Advocates of educational technology believe that the web can significantly improve learning. The home-access scheme at the end of the last decade had positive effects by improving access to the internet for disadvantaged children. Recent analysis now suggests that such schemes can go further if the content children find is readable.
Over the past 20 years, the rise of the internet and the availability of search engines has undoubtedly changed our society dramatically. For some of us, information is never more than a few clicks away.
Unfortunately, the positive effect of these changes is not equally available to all. We need to start distinguishing between technical access and reading access.
For many people, the volume of information can be overwhelming in itself, and finding specific content within pages and pages of search results can be daunting. A large proportion of the available information is actually too hard to understand for almost half of the global population.
The 'readability gap'
The education and technology company, Wizenoze, reports that more than 41 per cent of users leave websites because the text is too difficult to read. They also estimate that in the UK, up to 70 per cent of text is written at a reading age that is higher than the average person can read. This is known as the readability gap. It is the difference between the reading level of a visitor and the reading level of the text they are reading.
The readability gap is at its most acute for students, with many teachers airing concerns over students choosing to view videos online rather than read text. The choice of video over text negatively affects literacy due to the reduced time spent reading. But it is not only students that have been affected. Many teachers are themselves unable to access the highest reading levels.
For educational needs, search results from general search engines are in many cases not relevant: they are too difficult to read, driven by advertisements or comprised by being content from unreliable sources. Teachers and students are wasting valuable time searching for good content. Sites such as Wikipedia are unsuitable because the language they use is frequently too difficult, and sites such as Wikikids or Vikidia are an unreliable source because the content is provided by children.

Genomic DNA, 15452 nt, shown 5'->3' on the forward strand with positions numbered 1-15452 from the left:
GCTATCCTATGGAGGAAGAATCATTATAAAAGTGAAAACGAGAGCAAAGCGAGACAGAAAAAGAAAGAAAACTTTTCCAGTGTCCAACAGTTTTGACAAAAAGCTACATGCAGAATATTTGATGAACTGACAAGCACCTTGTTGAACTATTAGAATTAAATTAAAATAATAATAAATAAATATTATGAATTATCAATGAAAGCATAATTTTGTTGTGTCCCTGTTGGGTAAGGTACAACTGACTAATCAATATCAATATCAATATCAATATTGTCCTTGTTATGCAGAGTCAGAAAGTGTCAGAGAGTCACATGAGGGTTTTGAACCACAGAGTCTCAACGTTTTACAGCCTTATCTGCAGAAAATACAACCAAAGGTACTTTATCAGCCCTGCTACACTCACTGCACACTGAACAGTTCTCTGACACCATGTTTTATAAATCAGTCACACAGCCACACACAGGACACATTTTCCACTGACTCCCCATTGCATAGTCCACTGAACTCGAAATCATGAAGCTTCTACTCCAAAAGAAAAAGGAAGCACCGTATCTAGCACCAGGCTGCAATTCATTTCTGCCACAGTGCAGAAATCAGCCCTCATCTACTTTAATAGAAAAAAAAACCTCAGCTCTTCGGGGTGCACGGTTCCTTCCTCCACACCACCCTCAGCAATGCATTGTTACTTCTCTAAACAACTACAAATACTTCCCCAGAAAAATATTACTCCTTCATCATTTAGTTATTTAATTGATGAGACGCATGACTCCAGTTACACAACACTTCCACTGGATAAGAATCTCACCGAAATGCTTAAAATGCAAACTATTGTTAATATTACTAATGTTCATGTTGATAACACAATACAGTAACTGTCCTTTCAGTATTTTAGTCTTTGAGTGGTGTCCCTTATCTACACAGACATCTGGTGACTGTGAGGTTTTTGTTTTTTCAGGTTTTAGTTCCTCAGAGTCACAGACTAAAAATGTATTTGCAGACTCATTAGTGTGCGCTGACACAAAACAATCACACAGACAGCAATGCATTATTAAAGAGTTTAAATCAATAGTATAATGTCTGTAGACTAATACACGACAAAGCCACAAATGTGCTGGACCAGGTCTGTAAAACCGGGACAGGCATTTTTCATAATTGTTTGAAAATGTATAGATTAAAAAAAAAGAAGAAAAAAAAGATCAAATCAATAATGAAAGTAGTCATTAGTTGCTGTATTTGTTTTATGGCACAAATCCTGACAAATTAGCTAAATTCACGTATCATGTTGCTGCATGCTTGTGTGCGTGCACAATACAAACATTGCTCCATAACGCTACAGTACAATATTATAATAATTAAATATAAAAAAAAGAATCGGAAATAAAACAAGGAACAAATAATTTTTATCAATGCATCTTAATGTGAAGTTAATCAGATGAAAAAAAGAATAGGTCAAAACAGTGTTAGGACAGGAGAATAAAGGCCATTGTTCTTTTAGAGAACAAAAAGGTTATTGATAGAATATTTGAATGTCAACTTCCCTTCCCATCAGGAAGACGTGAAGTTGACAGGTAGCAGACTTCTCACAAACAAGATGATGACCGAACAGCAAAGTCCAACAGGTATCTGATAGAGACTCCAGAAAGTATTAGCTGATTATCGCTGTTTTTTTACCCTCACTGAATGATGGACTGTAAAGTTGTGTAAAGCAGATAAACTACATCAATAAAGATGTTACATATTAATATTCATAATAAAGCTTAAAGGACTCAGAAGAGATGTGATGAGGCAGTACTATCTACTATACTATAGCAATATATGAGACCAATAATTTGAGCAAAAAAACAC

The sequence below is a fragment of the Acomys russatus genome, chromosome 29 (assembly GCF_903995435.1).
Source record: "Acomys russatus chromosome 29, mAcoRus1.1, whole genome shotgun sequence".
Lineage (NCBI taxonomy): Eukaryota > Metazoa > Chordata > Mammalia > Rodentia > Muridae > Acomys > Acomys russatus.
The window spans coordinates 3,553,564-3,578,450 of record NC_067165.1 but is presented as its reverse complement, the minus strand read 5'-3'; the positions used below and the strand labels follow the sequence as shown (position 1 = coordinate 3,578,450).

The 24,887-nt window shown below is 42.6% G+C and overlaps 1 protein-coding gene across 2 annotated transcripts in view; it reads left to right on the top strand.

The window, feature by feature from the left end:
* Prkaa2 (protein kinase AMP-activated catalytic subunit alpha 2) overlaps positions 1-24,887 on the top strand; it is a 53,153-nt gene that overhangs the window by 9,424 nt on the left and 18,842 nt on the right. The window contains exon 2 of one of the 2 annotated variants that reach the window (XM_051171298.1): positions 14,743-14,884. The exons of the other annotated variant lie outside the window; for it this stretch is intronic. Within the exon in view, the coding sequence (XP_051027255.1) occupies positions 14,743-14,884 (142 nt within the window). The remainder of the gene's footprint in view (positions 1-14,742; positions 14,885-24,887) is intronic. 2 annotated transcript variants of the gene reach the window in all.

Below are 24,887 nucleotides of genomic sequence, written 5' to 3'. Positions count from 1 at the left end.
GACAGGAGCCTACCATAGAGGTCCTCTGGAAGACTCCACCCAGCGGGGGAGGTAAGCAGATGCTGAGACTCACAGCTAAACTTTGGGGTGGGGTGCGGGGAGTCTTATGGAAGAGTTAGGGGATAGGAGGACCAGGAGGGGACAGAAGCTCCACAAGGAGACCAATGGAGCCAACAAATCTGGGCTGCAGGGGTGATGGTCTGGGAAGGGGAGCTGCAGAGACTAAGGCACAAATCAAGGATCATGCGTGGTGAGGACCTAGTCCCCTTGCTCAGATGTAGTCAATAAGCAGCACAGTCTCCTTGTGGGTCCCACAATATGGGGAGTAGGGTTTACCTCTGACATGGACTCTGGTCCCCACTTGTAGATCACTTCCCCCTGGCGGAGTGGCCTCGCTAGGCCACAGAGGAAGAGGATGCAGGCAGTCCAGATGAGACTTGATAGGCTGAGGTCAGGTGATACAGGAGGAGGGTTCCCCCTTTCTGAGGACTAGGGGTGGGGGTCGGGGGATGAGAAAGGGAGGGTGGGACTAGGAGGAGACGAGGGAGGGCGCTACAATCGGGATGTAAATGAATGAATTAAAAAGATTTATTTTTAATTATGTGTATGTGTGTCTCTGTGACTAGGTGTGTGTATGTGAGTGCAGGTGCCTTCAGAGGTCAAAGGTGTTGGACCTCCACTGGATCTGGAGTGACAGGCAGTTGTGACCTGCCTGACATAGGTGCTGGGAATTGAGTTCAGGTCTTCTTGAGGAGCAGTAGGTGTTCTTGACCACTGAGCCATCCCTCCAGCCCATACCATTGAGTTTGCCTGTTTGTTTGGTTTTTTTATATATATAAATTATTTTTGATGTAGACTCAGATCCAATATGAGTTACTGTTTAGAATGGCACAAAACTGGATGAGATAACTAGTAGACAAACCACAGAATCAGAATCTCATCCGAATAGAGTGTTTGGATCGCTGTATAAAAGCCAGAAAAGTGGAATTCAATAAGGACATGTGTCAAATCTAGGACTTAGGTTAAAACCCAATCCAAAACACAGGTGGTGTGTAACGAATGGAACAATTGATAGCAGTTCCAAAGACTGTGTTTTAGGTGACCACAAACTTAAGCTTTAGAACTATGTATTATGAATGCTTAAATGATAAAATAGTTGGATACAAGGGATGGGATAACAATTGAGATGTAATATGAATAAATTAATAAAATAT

“The internet was designed for adults, but it is increasingly used by children and young people, and digital technology increasingly affects their lives and futures," says Unicef executive director Anthony Lake.
Not designed for children
Simply put, the web was not designed for children or adults with low-to-average literacy. It was conceived for, and by, adults, and written for an elite reader.
We must continue to encourage children and students to use the internet as a great source of information, but we also need to remind parents, teachers and policymakers that most online content is not targeted to their needs, nor indeed their age. Finding the most pertinent information, presented in an age-appropriate way, has to be the aim of improving literacy and learning for at least one-third of online users.
The current online environment for children and students focuses on blocking inappropriate information through filters. Although filtering is a good solution to protect users from harmful information, it is not a solution that helps them get access to information they can understand. The information that gets through the filters is very often not relevant or is commercially driven. But more importantly, most of the information is still too difficult to read and understand.
Amid concern over fake news, our ability to be critical of content online and to know what is a reliable source needs to be supported. This is best done if we are able to read and make that judgement for ourselves.
I remain passionate about the potential of new technology to enhance teaching and learning. Alongside access and online safety, we now need to use tools to filter content by readability, if we are to realise that opportunity.